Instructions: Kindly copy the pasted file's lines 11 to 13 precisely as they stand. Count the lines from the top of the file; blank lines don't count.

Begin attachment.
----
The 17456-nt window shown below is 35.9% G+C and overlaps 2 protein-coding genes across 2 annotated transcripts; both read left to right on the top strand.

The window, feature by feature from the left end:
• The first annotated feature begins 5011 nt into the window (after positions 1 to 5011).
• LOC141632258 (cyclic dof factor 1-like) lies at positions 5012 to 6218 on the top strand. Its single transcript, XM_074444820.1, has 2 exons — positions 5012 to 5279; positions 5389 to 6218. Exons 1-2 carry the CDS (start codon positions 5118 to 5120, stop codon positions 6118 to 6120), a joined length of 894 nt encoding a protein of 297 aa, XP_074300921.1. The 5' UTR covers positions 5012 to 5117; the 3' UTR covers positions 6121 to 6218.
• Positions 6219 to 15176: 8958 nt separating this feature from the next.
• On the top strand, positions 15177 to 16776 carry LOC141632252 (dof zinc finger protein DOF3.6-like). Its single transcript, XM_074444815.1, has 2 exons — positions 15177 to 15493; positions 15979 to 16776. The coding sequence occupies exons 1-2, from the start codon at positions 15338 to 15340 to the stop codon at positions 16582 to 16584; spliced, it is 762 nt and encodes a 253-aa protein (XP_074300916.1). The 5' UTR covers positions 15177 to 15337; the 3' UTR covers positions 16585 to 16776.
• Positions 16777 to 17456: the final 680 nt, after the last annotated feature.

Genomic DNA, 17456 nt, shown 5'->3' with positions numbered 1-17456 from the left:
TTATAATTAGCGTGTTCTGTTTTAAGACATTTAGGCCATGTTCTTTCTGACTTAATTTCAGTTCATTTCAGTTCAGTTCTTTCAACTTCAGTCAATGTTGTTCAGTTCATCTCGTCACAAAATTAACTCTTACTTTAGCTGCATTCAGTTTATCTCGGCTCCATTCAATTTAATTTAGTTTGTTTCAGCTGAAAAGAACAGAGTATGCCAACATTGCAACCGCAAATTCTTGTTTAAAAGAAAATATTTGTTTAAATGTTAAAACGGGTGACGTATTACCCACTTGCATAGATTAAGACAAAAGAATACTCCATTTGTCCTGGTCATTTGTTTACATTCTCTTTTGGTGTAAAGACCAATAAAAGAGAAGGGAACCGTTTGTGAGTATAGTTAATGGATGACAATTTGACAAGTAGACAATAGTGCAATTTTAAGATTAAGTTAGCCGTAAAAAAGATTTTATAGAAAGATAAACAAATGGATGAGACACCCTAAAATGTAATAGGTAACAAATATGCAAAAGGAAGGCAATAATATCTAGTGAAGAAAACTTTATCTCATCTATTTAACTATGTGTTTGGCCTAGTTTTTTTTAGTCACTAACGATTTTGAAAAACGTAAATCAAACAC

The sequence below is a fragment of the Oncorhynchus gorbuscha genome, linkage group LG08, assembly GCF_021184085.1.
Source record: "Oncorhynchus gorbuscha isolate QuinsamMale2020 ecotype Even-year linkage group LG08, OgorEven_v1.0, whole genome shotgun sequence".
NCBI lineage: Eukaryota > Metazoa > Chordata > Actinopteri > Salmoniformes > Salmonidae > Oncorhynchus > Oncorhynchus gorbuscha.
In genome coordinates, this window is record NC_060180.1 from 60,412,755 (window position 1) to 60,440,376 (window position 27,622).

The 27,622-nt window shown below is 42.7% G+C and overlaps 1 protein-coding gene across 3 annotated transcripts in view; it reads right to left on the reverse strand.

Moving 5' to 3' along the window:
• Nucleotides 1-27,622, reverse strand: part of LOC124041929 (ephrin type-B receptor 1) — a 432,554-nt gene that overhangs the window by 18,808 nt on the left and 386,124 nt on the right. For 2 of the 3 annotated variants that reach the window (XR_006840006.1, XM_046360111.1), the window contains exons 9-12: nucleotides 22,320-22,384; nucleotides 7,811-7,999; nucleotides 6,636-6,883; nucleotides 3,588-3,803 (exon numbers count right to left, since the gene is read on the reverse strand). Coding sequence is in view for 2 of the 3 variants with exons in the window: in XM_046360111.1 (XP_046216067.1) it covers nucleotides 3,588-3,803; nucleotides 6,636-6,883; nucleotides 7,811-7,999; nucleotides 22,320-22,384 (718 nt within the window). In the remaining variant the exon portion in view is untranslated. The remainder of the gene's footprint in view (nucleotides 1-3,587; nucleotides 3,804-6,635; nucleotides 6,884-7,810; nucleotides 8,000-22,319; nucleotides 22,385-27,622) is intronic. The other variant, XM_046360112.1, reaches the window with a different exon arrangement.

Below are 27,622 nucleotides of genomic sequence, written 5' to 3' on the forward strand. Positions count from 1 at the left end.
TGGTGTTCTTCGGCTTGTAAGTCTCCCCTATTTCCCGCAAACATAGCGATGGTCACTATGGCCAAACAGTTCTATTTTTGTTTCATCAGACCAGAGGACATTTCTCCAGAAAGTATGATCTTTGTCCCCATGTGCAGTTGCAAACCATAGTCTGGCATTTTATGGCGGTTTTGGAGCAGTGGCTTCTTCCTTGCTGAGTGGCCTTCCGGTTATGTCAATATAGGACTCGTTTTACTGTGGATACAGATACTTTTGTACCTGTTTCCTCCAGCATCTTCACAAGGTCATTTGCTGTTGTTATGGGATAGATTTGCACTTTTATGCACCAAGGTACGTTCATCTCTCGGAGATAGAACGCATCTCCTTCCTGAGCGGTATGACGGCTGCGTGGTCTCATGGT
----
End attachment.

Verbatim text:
Source record: "Oncorhynchus gorbuscha isolate QuinsamMale2020 ecotype Even-year linkage group LG08, OgorEven_v1.0, whole genome shotgun sequence".
NCBI lineage: Eukaryota > Metazoa > Chordata > Actinopteri > Salmoniformes > Salmonidae > Oncorhynchus > Oncorhynchus gorbuscha.
In genome coordinates, this window is record NC_060180.1 from 60,412,755 (window position 1) to 60,440,376 (window position 27,622).